The Welsh Gull

Torquay United, the Football League and other stuff

Deconstructing F1

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There’s a reason why I’ve not done much writing about F1 lately. It’s been a gradual process, but I guess I’m just not interested any more.

I was dubious for a long time about how much of a role money has in F1, but I’m convinced now. F1 is money. There is no other reason for its existence – it exists for the sake of existing, in order to make money for the people at the top. It wouldn’t matter so much if it was genuinely entertaining, but it isn’t. The history is the only thing that keeps it ticking over – if F1 was starting from scratch in 2012, as it is now, it would be dead within a year or two, because no one would bother. The reason people watch F1 is for the possibility of something exciting happening, because something exciting happened in the past – take away those exciting things that happened in the past and people would have no reason to watch it.

I know I’ve complained about F1 being boring in the past, but that’s the point, isn’t it? People, including myself in the past, say stuff like “that was boring” or “that car’s ugly”, but they keep crawling back. The discourse of F1 being potentially exciting keeps them coming back. Take away that and what is F1? Compared to nearly all other leading sports, the vast majority of races are utterly mind-numbingly boring.

Talk to someone who isn’t really that interested in F1 and they will probably tell you it’s rubbish, and there’s a good reason for that. Every time someone said to me over the past couple of years “I don’t watch F1 because it’s boring” I gradually became more inclined to think “yeah, actually you’ve got a point”, because the races were boring. It isn’t interesting to simply watch an F1 race in the moment – the only way you can enjoy watching an F1 race is to watch it whilst considering the possibility of something happening. If you’re unaware of that, or discount it, it’s completely uninteresting, and that shouldn’t really be how sport works.

The problem is people (including me – anyone interested in F1) have been sucked in, convinced by the F1 propaganda machine that what you saw was good, even if it blatantly wasn’t, and that someday something better will happen, so you have to keep watching – you to watch in case it starts raining, in case someone crashes, in case someone’s engine blows on the last lap. Alongside that, they build these nice meta-narratives of good vs evil, hidden drama behind the scenes that you don’t know about, and tactics on the pit wall that you couldn’t possibly understand – knowledge is power, after all. It’s all fluff. Take it all away and there’s very little there. Look at it – what has made F1 “interesting” over the past few years has not been the races themselves. It has been the off-track controversy and the championship battles.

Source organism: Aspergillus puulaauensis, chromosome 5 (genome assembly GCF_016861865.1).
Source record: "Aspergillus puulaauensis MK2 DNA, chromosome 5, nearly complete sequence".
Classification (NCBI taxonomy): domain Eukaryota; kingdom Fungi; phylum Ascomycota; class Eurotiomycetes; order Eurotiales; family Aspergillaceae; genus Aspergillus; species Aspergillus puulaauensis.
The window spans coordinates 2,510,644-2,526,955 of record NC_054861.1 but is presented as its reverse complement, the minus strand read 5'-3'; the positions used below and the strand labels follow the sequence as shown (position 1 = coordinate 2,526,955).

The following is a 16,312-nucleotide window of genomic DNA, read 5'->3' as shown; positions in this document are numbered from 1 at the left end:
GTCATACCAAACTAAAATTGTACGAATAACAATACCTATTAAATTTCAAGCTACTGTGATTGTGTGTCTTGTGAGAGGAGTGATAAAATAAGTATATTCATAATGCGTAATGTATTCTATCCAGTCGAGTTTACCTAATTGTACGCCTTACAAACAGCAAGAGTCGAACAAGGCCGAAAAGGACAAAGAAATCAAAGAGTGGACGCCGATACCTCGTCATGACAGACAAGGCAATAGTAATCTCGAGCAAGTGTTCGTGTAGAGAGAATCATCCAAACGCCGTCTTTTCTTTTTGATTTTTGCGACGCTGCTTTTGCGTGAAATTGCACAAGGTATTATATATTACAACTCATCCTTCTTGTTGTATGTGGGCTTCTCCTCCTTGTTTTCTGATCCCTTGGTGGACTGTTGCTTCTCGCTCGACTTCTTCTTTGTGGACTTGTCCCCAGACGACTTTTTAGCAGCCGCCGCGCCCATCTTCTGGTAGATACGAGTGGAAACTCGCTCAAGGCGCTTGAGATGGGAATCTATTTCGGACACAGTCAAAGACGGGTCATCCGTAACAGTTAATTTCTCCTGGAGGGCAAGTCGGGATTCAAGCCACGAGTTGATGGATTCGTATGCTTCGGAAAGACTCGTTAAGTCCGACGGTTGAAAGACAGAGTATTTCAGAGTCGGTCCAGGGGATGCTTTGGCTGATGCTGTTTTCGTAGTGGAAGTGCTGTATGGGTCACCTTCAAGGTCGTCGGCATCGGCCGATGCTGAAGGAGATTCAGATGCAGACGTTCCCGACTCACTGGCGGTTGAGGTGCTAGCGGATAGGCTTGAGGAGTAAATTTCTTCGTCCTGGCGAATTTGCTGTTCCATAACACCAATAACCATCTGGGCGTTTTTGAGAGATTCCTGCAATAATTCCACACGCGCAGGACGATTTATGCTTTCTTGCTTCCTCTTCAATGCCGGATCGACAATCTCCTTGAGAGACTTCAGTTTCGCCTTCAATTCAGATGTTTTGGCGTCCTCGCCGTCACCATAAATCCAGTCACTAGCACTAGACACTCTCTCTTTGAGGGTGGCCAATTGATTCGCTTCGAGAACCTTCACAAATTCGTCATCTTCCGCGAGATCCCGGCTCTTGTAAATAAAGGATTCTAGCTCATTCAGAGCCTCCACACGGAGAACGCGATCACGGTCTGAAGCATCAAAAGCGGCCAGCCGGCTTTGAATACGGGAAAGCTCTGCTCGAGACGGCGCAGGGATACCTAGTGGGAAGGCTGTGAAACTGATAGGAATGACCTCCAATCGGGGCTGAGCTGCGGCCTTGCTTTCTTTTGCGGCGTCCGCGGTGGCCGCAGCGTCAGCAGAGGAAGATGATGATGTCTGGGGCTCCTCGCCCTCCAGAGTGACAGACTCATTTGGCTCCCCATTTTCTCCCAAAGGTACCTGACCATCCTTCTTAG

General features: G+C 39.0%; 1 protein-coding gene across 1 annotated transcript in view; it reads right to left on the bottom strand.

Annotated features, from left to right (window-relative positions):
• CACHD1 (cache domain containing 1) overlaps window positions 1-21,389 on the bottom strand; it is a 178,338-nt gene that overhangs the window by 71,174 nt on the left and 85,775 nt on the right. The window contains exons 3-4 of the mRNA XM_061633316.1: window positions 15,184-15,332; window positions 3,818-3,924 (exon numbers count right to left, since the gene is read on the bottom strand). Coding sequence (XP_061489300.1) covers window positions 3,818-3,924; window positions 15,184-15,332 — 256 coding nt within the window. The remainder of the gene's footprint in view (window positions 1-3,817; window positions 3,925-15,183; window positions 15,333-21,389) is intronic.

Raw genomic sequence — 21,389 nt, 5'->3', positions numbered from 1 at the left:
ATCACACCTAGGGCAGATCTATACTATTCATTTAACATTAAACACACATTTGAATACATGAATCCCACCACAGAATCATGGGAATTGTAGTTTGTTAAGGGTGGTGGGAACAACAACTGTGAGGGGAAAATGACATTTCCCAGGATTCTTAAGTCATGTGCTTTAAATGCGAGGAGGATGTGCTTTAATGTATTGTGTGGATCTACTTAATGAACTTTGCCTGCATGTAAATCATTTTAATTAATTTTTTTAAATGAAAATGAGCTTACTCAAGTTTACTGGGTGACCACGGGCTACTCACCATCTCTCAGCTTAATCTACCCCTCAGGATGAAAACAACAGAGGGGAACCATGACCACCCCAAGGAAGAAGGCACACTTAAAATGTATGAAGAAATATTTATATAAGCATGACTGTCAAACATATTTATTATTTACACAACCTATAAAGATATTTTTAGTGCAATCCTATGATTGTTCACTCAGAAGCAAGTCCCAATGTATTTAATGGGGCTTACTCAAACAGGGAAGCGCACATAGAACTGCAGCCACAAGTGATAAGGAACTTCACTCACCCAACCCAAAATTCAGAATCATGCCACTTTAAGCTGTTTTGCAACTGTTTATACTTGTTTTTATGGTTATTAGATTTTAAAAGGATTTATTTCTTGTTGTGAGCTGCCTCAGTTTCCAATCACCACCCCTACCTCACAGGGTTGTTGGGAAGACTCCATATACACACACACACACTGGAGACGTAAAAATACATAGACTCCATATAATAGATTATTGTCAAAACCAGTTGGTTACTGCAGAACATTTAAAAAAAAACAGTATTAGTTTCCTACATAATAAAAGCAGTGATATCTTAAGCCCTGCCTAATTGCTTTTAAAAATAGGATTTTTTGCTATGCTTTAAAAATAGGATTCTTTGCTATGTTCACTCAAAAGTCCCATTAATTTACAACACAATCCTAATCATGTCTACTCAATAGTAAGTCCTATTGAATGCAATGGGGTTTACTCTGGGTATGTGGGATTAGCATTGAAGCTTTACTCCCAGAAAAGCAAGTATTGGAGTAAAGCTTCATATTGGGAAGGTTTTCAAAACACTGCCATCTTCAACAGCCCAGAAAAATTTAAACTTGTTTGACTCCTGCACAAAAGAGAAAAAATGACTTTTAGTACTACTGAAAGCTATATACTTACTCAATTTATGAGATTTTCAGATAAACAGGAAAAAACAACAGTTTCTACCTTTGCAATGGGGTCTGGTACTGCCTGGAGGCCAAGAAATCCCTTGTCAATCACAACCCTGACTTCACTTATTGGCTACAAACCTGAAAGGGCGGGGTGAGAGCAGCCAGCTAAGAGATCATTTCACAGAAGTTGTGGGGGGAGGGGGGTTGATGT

I wanted to be an F1 journalist, but then, while writing race reports for The Boar, I realised that by entering into the F1 media would mean I would be compelled to defend F1 from all criticism. I knew that I couldn’t possibly do that, because there are some things that I, as a liberal lefty with morals and principles, can’t defend. That itself is proof of a discourse at work – you have to think a certain way to get into the media. The media relies on F1 being good, and F1 relies on the media to make it look good.

To enter into that you have to think the same way as them, and you have to be willing to give over your conscience, your mouth even, to the F1 machine and be prepared to say what you think you should say, not necessarily what you actually believe – writing about F1 is inherently deceptive; you have to be a cheerleader. The F1 machine is perpetuated by fan interest and thus gives the fans what they want to hear and read. I’d never be able to get into the F1 media because I’m aware of the mechanics behind it and I’d want to dismantle it, and any attempt to dismantle it, i.e. point out that the whole thing is perpetuating itself in order to perpetuate itself, would lead to my rejection from the F1 circle.

Every time I make the point about F1 being flawed at an F1 forum, I’m criticised and told to be quiet – essentially, what I’m told is that because I’m criticising F1, I shouldn’t be allowed to take part in discussions about it. That’s just one part of the F1 machine – it works its way right to the top, no doubt. The whole of the F1 structure must be made up of loads of ‘yes men’ because otherwise it would collapse. It’s impossible to criticise it, from within (“you’re just a whinger, you’re never satisfied etc”) or from outside (“you don’t follow F1, you wouldn’t know”), because you’ll be marginalised.

And if only people who can think that F1 is good are contributing to how the sport works and is run, it’s doomed – it’s not going to improve because those running the show have already convinced themselves that it’s fine as it is anyway, or are at least forced to say that in public, although it’s clear to me that those within F1 (not just those running it but the fans too) come to believe the very myths they create and perpetuate – hence why people have remained tolerant of an increasingly poor standard of racing. F1 simply cannot be self-critical – it’s not in its interests.

Look at F1 from a Foucauldian/postmodernist perspective. Deconstruct it. It’ll open up in front of your very eyes.

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Written by James Bennett

January 25, 2012 at 18:10

Posted in F1

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